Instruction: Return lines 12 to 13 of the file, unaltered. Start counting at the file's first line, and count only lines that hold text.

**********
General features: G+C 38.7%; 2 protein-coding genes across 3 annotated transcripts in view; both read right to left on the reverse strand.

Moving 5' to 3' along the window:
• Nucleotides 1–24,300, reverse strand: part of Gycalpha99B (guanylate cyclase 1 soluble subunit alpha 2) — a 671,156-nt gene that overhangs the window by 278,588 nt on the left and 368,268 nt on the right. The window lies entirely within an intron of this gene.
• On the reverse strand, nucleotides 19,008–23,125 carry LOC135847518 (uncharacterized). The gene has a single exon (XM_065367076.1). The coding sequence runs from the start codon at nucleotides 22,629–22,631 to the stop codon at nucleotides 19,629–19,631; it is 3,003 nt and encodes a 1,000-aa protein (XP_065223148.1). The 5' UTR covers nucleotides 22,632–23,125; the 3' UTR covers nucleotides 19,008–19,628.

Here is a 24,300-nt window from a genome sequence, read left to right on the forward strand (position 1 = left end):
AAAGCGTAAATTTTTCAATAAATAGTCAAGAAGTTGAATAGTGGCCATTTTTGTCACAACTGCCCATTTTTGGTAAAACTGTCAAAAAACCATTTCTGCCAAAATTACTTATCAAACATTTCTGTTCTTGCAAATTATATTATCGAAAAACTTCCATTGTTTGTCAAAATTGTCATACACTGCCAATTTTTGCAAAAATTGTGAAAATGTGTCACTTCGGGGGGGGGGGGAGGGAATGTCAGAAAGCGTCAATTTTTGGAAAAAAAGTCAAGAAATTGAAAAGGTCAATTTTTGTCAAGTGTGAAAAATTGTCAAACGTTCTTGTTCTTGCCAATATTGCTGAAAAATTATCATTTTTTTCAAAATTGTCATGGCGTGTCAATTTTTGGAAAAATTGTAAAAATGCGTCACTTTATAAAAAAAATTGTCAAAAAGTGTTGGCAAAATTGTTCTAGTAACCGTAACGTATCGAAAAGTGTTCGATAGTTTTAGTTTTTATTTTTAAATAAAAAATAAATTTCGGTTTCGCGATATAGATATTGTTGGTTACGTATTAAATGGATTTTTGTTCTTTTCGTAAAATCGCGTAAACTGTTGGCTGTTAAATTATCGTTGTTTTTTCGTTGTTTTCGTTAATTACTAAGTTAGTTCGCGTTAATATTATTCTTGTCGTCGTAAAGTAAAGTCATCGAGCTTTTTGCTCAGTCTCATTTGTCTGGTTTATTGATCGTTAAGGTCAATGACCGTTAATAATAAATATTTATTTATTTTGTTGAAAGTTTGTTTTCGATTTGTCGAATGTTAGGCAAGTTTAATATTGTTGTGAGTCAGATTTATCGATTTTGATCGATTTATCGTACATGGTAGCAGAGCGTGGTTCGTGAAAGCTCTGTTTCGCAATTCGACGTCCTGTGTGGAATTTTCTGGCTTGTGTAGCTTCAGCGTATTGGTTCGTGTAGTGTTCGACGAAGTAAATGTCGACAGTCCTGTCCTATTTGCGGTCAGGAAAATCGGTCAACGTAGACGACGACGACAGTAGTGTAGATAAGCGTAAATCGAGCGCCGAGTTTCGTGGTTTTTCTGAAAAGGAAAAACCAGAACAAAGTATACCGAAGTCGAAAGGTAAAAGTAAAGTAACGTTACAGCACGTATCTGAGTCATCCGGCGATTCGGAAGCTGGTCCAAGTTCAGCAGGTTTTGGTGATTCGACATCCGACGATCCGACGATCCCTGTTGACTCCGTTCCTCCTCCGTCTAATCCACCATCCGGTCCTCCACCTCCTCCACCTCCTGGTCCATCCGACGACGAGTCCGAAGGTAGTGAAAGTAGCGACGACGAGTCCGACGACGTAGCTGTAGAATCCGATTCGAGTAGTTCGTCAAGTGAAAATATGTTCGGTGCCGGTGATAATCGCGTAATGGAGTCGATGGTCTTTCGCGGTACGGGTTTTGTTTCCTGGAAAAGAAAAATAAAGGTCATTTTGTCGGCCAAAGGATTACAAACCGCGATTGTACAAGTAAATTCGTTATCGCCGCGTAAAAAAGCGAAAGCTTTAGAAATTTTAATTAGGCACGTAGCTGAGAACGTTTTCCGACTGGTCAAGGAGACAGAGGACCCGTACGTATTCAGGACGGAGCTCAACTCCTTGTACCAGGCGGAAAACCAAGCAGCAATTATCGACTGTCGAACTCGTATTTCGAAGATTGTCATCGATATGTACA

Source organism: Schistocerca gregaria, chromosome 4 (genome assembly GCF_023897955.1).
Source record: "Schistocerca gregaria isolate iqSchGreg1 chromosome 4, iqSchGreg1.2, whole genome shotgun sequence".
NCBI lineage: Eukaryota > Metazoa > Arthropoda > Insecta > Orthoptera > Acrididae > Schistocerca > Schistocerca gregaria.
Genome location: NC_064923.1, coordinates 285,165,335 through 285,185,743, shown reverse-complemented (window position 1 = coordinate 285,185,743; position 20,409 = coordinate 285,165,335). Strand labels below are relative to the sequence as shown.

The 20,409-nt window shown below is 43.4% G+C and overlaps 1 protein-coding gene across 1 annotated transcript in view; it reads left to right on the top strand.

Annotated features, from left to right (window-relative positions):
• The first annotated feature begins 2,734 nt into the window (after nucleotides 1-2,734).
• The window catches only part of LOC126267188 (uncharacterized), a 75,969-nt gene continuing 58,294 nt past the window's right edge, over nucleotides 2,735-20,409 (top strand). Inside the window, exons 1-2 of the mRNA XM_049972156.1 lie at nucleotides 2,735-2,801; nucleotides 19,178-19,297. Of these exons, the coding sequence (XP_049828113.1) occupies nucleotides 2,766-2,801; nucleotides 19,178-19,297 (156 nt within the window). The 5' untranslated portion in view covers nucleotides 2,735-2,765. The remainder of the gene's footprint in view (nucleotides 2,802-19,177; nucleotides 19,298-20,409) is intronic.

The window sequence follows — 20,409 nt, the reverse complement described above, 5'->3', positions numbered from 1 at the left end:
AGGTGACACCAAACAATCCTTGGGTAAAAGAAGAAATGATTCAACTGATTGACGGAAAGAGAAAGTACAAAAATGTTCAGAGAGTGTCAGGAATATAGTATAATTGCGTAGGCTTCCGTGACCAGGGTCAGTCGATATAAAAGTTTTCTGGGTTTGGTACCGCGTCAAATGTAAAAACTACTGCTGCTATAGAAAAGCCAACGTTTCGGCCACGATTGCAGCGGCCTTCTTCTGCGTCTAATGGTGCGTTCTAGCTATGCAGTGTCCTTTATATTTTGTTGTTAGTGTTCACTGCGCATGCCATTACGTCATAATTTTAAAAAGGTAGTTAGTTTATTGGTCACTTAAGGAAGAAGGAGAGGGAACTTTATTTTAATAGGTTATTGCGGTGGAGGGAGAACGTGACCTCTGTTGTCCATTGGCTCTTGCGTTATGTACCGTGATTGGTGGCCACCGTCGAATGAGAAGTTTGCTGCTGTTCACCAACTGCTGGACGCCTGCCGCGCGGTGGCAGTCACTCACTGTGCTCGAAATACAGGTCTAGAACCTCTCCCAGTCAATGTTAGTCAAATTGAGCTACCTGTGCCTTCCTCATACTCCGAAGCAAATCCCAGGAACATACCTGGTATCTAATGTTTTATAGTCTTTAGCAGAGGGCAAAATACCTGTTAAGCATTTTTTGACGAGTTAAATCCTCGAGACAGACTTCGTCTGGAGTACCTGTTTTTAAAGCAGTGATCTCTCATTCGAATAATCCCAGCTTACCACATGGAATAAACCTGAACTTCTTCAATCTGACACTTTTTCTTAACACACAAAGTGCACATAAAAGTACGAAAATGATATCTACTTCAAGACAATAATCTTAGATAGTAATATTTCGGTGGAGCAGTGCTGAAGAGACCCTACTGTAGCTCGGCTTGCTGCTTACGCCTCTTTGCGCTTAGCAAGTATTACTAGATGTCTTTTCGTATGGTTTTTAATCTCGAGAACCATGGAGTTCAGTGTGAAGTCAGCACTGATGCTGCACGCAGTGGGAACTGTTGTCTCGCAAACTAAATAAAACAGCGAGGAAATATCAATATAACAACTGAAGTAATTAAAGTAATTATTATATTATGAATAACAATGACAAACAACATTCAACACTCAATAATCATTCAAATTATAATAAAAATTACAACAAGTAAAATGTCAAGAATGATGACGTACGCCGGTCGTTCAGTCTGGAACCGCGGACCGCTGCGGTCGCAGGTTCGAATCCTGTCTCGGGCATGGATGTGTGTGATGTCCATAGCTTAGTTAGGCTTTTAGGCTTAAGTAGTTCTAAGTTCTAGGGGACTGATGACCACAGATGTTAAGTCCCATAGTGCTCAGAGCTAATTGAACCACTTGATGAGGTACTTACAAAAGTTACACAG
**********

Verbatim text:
Annotated features, from left to right (window-relative positions):
• The first annotated feature begins 2,734 nt into the window (after nucleotides 1-2,734).